MPs raise alarm over alleged plot to sell off Mumias, Nzoia Sugar factories

Edwin Sifuna, Godfrey Osotsi

Vihiga Senator Godfrey Osotsi and Nairobi's Edwin Sifuna during a church harambee at St Paul’s ACK in Vihiga County on April 1, 2023. 

Photo credit: Ondari Ogega | Nation Media Group

A section of Western Kenya MPs have raised the alarm over alleged underhand deals to sell off Mumias and Nzoia sugar companies.

Led by Vihiga Senator Godfrey Osotsi and his Nairobi counterpart Edwin Sifuna, they alleged a well-orchestrated plot to benefit a few individuals at the expense of thousands of members of the community who rely on sugarcane production.

Citing the approval of Privatisation Bill, 2023, which seeks to shorten the process of selling State-owned corporations without the approval of Parliament, Mr Osotsi said they will oppose the move when it lands on the floor of the Senate.

“The land still belongs to the community and the locals have a right to be involved,” he said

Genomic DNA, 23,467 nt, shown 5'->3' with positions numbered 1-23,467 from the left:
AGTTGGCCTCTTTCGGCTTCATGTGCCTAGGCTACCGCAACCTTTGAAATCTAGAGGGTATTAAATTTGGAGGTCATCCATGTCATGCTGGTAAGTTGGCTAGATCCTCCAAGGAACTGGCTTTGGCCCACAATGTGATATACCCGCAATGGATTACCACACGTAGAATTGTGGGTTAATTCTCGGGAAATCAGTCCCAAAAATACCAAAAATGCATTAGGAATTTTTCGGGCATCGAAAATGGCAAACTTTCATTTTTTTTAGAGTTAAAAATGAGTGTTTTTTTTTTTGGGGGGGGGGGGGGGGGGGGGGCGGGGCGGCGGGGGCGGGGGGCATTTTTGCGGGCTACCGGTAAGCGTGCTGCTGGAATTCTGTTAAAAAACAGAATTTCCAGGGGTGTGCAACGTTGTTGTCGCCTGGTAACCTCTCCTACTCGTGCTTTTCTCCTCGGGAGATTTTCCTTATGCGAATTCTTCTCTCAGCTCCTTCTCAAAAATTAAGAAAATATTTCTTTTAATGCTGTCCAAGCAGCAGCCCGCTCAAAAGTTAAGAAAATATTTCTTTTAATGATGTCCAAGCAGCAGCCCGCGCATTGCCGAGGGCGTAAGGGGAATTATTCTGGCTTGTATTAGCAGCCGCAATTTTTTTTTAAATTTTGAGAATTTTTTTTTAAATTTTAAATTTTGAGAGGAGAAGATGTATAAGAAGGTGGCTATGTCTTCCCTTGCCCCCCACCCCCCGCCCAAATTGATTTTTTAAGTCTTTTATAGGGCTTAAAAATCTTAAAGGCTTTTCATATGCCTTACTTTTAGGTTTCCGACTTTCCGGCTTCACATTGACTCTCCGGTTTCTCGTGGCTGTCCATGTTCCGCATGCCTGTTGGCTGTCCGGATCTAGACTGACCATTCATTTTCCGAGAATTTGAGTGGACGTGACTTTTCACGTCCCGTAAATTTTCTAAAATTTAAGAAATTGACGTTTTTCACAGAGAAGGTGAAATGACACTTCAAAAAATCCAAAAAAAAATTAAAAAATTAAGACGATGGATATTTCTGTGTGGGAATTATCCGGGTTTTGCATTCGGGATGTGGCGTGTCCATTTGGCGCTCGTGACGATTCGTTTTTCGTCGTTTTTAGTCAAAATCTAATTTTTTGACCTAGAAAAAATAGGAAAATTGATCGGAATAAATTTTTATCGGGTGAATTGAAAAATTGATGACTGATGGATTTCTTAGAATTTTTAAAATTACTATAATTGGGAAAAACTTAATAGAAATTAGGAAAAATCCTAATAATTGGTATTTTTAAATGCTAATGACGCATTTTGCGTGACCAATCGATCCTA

Mr Osotsi cited the Webuye Pan Paper Mills, which he said was sold to a private individual at a throwaway price to buyers who were only interested in getting land and scrap metal, not reviving the company for residents’ benefit.

Senator Sifuna accused some top government officials from the region of failing to defend and articulate issues affecting the community even though they have access to the highest table in the country.

“We have nothing to show when Prime Cabinet Secretary Musalia Mudavadi, Sports Cabinet Secretary Ababu Namwamba and his Health counterpart Susan Nakhumicha have chosen to keep quiet when their people get oppressed,” he said.

The leaders, who were also accompanied by Luanda MP Dick Maundu and Makadara’s George Aladwa, reiterated that they will oppose any move to privatise the public sugar mills.

Mr Sifuna challenged National Assembly Speaker Moses Wetangúla to resist any attempt to have the National Assembly bypassed when the motion is presented to the House.

Mr Osotsi also raised suspicion on the recent move to have First Lady Rachael Ruto adopt 200 acres of Kakamega Forest.

“They should tell us which law they used to do this when our people cannot have access to land or the means to get one,” he said.

The First Lady week adopted a portion of the forest for restoration in a move aimed at growing 500 million trees.